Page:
Seeking out something special

NEWBY HALL is going on the dogwood trail. David Overend reports

Newby Hall Gardens, one of the North’s most stunning gardens, have won a prestigious grant – and it’s going to use it to help the public to understand gardens’ work to preserve and develop a nationally important plant collection.

Newby have been awarded a Brother Bursary, and Head Gardener Mark Jackson is using the money to produce a free booklet which will guide visitors through the diverse and beautiful group of Cornus (dogwoods), which are scattered throughout Newby’s 25 stunning acres.

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All over the British Isles, in gardens of all kinds, the Plant Heritage National Plant Collection scheme is documenting, preserving and developing the nation’s plants, so that future generations may understand their historical and cultural importance.

Newby Hall’s National Collection was started in 1990 by the late Robin Compton, though some specimens date back as far as the 1930s. (The oldest example is a fine Cornus kousa, planted by Robin Compton’s father).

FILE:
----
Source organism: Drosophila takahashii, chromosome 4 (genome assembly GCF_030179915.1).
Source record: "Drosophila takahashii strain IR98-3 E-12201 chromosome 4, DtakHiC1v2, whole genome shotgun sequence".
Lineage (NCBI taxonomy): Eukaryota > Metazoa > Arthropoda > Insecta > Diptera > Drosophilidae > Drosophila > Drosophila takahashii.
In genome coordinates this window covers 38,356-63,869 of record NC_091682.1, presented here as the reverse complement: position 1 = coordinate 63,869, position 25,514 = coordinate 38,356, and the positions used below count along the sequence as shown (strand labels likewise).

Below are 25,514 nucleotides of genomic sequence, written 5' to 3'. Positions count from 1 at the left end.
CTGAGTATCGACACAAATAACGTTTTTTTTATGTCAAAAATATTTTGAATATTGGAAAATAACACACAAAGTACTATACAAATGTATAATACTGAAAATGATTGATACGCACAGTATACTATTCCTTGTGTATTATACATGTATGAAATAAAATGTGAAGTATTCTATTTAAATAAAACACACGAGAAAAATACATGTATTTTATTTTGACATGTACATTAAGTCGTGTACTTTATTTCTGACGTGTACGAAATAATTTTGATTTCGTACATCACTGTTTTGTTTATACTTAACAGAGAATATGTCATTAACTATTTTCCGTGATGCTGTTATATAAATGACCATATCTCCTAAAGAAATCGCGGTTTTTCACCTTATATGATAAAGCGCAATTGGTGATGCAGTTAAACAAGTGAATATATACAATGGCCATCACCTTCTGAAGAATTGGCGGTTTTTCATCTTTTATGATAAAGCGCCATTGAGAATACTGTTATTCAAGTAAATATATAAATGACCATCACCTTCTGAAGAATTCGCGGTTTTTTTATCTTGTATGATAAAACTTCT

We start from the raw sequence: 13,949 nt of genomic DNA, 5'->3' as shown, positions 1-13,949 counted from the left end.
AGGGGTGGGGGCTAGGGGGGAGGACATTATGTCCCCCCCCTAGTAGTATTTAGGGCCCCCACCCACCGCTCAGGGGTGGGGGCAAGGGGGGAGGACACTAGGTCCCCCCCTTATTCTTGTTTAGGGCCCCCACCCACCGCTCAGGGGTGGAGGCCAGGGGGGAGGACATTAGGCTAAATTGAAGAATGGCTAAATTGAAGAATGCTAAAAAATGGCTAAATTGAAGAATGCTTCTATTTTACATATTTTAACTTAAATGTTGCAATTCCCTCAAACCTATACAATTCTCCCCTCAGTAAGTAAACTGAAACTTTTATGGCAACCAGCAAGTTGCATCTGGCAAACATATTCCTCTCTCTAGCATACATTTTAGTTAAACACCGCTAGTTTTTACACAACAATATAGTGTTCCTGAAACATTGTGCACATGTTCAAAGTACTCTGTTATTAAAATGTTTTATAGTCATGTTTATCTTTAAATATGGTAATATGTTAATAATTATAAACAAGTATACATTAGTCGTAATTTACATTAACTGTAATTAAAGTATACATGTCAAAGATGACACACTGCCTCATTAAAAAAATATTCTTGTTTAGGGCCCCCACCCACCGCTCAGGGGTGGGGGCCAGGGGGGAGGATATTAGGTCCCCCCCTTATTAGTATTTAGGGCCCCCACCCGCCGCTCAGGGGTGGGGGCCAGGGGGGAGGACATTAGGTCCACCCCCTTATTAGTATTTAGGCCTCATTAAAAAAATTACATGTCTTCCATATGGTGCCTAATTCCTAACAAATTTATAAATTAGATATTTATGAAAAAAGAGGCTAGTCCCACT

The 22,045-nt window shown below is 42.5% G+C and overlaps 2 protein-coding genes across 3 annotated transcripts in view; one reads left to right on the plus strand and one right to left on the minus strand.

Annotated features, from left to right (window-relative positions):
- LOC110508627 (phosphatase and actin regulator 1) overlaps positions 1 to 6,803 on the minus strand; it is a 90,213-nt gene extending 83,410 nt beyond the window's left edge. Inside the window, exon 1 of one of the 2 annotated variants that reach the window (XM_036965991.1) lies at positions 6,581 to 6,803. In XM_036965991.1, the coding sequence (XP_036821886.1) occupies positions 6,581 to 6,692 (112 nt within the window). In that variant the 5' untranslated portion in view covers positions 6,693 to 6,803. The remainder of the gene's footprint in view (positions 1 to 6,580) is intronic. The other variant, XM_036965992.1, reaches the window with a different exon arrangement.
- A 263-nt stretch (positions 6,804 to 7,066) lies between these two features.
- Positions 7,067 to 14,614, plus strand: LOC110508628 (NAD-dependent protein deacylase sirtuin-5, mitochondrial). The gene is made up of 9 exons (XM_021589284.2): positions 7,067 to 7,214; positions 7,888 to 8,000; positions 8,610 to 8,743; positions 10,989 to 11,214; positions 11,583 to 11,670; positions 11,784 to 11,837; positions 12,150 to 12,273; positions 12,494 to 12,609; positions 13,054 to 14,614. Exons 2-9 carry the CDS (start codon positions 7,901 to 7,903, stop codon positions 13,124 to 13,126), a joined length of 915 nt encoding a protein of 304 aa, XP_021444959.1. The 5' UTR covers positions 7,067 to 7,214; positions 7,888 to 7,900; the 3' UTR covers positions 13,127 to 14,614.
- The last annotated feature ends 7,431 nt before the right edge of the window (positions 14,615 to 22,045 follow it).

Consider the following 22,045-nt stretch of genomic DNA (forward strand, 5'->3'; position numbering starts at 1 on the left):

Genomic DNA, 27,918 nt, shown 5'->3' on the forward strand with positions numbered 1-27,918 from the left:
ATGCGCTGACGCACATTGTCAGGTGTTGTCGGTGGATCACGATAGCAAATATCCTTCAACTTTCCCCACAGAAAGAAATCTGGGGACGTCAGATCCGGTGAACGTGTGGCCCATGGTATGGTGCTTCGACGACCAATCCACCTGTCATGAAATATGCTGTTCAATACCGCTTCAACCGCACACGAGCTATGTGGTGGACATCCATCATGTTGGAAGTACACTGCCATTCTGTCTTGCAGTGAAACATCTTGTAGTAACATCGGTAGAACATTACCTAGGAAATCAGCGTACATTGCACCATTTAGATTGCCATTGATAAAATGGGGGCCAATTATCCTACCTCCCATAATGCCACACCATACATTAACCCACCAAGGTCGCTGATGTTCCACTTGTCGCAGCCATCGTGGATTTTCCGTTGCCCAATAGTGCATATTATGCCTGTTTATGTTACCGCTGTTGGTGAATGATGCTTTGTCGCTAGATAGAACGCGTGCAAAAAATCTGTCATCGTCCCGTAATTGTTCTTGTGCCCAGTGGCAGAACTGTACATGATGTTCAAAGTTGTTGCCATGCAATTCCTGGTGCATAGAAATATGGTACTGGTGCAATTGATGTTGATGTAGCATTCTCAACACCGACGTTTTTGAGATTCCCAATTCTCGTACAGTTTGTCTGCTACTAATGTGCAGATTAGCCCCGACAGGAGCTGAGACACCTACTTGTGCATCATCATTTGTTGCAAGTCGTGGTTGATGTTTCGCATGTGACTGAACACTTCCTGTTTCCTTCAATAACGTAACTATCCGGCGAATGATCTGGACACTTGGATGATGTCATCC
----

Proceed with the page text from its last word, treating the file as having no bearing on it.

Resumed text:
Each of the Cornus shrubs or small trees is carefully labelled by Mark and his team, using the Brother labelling system.

The Brother Bursaries are awarded annually in conjunction with Plant Heritage, to initiatives with strong educational or public access focus; this year, nine gardens were chosen as winners.

Visitors to Newby Hall, which reopens to the public on April 1, will be able to pick up a “Cornus Trail” booklet at several points in the grounds, to enable them to identify the different Cornus (there are more than 100 individual specimens with 30 species represented by 76 different hybrids and forms) as they enjoy the wider garden.

• Visit or to find out about the Brother Bursaries and Plant Heritage’s National Collection Scheme, visit